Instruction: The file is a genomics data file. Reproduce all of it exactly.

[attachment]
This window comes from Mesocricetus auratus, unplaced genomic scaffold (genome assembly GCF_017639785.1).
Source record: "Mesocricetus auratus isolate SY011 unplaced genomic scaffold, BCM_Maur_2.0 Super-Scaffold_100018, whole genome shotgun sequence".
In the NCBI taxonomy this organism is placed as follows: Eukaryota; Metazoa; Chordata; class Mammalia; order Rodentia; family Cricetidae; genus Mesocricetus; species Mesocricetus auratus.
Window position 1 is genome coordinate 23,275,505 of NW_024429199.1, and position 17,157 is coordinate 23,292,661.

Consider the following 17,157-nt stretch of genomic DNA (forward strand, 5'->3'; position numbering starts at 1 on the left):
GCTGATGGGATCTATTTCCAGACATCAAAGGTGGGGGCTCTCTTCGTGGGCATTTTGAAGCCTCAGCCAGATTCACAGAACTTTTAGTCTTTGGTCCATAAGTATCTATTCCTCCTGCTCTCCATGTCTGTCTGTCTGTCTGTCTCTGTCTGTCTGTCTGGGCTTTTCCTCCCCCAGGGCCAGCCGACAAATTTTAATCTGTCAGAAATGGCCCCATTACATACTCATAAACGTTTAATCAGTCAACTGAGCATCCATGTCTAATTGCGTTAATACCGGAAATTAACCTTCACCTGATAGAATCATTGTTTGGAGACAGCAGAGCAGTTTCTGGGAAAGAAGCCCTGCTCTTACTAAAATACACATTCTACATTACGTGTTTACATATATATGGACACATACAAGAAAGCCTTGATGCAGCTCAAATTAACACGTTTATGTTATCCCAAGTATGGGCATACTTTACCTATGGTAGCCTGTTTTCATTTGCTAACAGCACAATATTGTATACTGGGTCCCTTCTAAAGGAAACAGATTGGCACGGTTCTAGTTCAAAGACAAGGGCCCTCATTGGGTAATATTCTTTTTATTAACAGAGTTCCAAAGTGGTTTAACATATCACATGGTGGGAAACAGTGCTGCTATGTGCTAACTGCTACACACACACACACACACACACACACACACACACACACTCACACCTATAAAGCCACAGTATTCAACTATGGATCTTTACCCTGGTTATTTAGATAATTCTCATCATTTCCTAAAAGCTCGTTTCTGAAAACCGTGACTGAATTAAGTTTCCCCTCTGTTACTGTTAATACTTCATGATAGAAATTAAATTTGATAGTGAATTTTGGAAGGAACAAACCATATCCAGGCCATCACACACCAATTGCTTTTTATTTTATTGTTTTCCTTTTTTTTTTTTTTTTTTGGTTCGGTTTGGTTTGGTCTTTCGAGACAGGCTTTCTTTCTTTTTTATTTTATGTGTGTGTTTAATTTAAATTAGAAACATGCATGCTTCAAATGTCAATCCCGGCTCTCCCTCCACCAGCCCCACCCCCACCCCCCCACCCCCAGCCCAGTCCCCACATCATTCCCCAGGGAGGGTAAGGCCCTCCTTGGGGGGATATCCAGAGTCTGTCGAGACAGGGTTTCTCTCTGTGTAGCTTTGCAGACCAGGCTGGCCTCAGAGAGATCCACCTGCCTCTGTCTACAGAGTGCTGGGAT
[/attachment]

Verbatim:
This window comes from Mesocricetus auratus, unplaced genomic scaffold (genome assembly GCF_017639785.1).
Source record: "Mesocricetus auratus isolate SY011 unplaced genomic scaffold, BCM_Maur_2.0 Super-Scaffold_100018, whole genome shotgun sequence".
In the NCBI taxonomy this organism is placed as follows: Eukaryota; Metazoa; Chordata; class Mammalia; order Rodentia; family Cricetidae; genus Mesocricetus; species Mesocricetus auratus.
Window position 1 is genome coordinate 23,275,505 of NW_024429199.1, and position 17,157 is coordinate 23,292,661.

Consider the following 17,157-nt stretch of genomic DNA (forward strand, 5'->3'; position numbering starts at 1 on the left):
GCTGATGGGATCTATTTCCAGACATCAAAGGTGGGGGCTCTCTTCGTGGGCATTTTGAAGCCTCAGCCAGATTCACAGAACTTTTAGTCTTTGGTCCATAAGTATCTATTCCTCCTGCTCTCCATGTCTGTCTGTCTGTCTGTCTCTGTCTGTCTGTCTGGGCTTTTCCTCCCCCAGGGCCAGCCGACAAATTTTAATCTGTCAGAAATGGCCCCATTACATACTCATAAACGTTTAATCAGTCAACTGAGCATCCATGTCTAATTGCGTTAATACCGGAAATTAACCTTCACCTGATAGAATCATTGTTTGGAGACAGCAGAGCAGTTTCTGGGAAAGAAGCCCTGCTCTTACTAAAATACACATTCTACATTACGTGTTTACATATATATGGACACATACAAGAAAGCCTTGATGCAGCTCAAATTAACACGTTTATGTTATCCCAAGTATGGGCATACTTTACCTATGGTAGCCTGTTTTCATTTGCTAACAGCACAATATTGTATACTGGGTCCCTTCTAAAGGAAACAGATTGGCACGGTTCTAGTTCAAAGACAAGGGCCCTCATTGGGTAATATTCTTTTTATTAACAGAGTTCCAAAGTGGTTTAACATATCACATGGTGGGAAACAGTGCTGCTATGTGCTAACTGCTACACACACACACACACACACACACACACACACACACACTCACACCTATAAAGCCACAGTATTCAACTATGGATCTTTACCCTGGTTATTTAGATAATTCTCATCATTTCCTAAAAGCTCGTTTCTGAAAACCGTGACTGAATTAAGTTTCCCCTCTGTTACTGTTAATACTTCATGATAGAAATTAAATTTGATAGTGAATTTTGGAAGGAACAAACCATATCCAGGCCATCACACACCAATTGCTTTTTATTTTATTGTTTTCCTTTTTTTTTTTTTTTTTTGGTTCGGTTTGGTTTGGTCTTTCGAGACAGGCTTTCTTTCTTTTTTATTTTATGTGTGTGTTTAATTTAAATTAGAAACATGCATGCTTCAAATGTCAATCCCGGCTCTCCCTCCACCAGCCCCACCCCCACCCCCCCACCCCCAGCCCAGTCCCCACATCATTCCCCAGGGAGGGTAAGGCCCTCCTTGGGGGGATATCCAGAGTCTGTCGAGACAGGGTTTCTCTCTGTGTAGCTTTGCAGACCAGGCTGGCCTCAGAGAGATCCACCTGCCTCTGTCTACAGAGTGCTGGGAT